PurpleHibiscus 2Chimamanda Ngozi Adichie has certainly skyrocketed to the very top of my favourite authors of all time list. She captures moments and emotions so accurately in her books that you begin to fall deeply in love with her stories. She writes about life and depicts real situations that so many people can relate to. I only started reading her books recently, but I can certainly recommend Purple Hibiscus, because it is certainly unlike any book I’ve read, with it’s heavy subject matter and deep narration.

Summary: This book details a thrilling story in the eyes of the main character, Kambili. At the start of the book, she was fifteen, and lacked maturity. She was always willing to please her fanatically religious and violent father, who smothers his children (daughter, Kambili and son, Jaja) with rules and guidelines to maintain a daily routine. However, when Kambili and Jaja both vacation at their auntie’s house over the Easter holiday, they return to their usually confined home with a renowned sense of freedom and confidence. This is a book set in postcolonial Nigeria, when military heads of states and coups led the country, but through it all we explore the story of Kambili’s oblivious character, and her individual relationships with her mother, brother, father, aunty, cousins and her love interest, Father Amadi. By the end of the book, all these relationships propel her into a free and confident woman filled with hope for a brighter future for her, and for those around her.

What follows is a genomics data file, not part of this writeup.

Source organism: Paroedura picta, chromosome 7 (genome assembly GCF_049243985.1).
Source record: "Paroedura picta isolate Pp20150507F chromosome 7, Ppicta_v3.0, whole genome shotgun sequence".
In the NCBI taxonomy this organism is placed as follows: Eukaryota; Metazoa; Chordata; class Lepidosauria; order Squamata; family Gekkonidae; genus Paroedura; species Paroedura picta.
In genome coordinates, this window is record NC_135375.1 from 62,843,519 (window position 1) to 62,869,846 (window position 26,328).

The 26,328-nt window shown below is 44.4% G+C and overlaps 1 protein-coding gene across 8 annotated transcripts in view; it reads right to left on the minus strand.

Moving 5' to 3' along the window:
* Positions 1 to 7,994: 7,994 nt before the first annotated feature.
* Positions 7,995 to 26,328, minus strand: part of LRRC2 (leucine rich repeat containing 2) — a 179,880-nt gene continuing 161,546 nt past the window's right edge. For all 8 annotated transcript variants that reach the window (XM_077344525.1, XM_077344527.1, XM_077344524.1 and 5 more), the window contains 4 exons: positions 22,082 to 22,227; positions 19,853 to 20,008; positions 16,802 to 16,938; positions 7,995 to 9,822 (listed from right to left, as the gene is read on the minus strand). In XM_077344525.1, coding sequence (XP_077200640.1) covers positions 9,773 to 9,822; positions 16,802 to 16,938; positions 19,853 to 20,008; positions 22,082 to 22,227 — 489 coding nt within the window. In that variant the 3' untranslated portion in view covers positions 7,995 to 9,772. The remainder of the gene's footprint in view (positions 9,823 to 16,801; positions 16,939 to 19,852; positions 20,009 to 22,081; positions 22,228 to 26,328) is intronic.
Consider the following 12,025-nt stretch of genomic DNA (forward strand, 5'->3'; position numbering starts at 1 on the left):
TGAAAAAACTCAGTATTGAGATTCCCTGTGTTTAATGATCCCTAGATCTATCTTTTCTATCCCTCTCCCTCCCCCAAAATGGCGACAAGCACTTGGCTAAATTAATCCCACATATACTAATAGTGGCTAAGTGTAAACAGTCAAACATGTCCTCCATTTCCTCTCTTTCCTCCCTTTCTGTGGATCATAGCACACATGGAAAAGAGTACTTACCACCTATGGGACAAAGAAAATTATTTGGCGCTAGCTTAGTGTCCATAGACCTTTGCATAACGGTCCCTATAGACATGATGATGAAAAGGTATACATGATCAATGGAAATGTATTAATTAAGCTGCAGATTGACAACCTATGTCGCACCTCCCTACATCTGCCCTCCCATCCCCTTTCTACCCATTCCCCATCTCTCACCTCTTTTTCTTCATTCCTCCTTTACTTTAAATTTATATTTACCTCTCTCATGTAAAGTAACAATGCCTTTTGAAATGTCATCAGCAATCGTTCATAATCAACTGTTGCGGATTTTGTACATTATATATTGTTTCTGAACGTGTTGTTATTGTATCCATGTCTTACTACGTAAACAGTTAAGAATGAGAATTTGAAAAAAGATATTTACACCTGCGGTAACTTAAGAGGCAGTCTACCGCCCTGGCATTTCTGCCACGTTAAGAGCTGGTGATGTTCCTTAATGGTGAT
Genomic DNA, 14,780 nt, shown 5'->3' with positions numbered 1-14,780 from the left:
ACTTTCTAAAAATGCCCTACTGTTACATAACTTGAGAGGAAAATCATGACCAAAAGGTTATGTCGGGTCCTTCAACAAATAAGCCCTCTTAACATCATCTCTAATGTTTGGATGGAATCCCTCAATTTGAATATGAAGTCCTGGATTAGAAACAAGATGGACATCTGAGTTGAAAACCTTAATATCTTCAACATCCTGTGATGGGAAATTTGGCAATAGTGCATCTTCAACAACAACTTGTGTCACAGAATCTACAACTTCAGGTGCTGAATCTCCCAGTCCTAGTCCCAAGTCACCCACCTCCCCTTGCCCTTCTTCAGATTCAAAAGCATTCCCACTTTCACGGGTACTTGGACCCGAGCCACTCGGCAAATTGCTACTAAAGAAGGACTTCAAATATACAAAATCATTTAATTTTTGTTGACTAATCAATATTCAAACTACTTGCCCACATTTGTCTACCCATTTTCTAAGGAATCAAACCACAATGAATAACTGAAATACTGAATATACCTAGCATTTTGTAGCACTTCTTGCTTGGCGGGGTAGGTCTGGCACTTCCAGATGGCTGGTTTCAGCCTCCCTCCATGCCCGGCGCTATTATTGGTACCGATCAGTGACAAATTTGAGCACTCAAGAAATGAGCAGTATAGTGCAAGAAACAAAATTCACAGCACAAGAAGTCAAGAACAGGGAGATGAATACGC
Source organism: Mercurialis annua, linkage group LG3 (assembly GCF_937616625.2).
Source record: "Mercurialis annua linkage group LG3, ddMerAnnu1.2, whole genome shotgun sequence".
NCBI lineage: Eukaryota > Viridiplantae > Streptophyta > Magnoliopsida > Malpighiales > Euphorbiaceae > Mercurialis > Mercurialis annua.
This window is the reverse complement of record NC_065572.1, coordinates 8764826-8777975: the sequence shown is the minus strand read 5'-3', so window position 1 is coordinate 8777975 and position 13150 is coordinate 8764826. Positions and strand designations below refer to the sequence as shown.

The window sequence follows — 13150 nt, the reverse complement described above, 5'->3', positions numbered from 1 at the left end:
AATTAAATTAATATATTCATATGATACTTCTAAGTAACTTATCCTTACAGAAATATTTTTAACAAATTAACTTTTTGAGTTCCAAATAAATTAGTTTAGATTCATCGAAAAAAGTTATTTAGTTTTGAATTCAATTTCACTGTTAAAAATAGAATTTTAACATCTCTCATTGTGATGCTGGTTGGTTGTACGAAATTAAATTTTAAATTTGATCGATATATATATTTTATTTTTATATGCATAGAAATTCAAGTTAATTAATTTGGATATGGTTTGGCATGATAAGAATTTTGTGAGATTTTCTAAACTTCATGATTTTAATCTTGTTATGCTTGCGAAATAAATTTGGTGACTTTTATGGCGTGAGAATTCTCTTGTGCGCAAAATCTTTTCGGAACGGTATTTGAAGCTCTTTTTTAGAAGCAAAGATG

Review: This book was incredible to read. I enjoyed reading it on so many levels. First, I’d like to commend Adichie’s writing style, because it is incredibly rich, deep and makes you feel real emotions that can’t be explained. This is particularly evident in her description of Eugene, Kambili’s father, who is physically abusive to his children and wife, extremely authoritarian, and rigidly Catholic. However, it is Adichie’s portrayal of the different multi-dimensional characters – during the political friction in Nigeria, while still depicting a fictional world with real-life situations – that deserves praise. Adichie takes every reader on a journey through Nigeria in the different relationships that exist in the novel, the use of igbo language (one of the three common languages in Nigeria) in her writing, as well as the situations that are visible through Kambili’s eyes. Purple Hibiscus is definitely not naïve and superficial, it is much more. Kambili’s world is compelling, intriguing and most of all empowering. Especially at the end when Adichie leaves the story open, making the readers create a brighter future for Kambili, her brother, jaja, and her mother, as they so choose. Without giving away the plot line too much, I’ll definitely recommend this book to people that wish to read through painful yet brilliant and heavy stories like what was narrated in Purple Hibiscus.

Incase you missed it, read a previous article on Chimamanda Ngozi Adichie that was also posted on this website.

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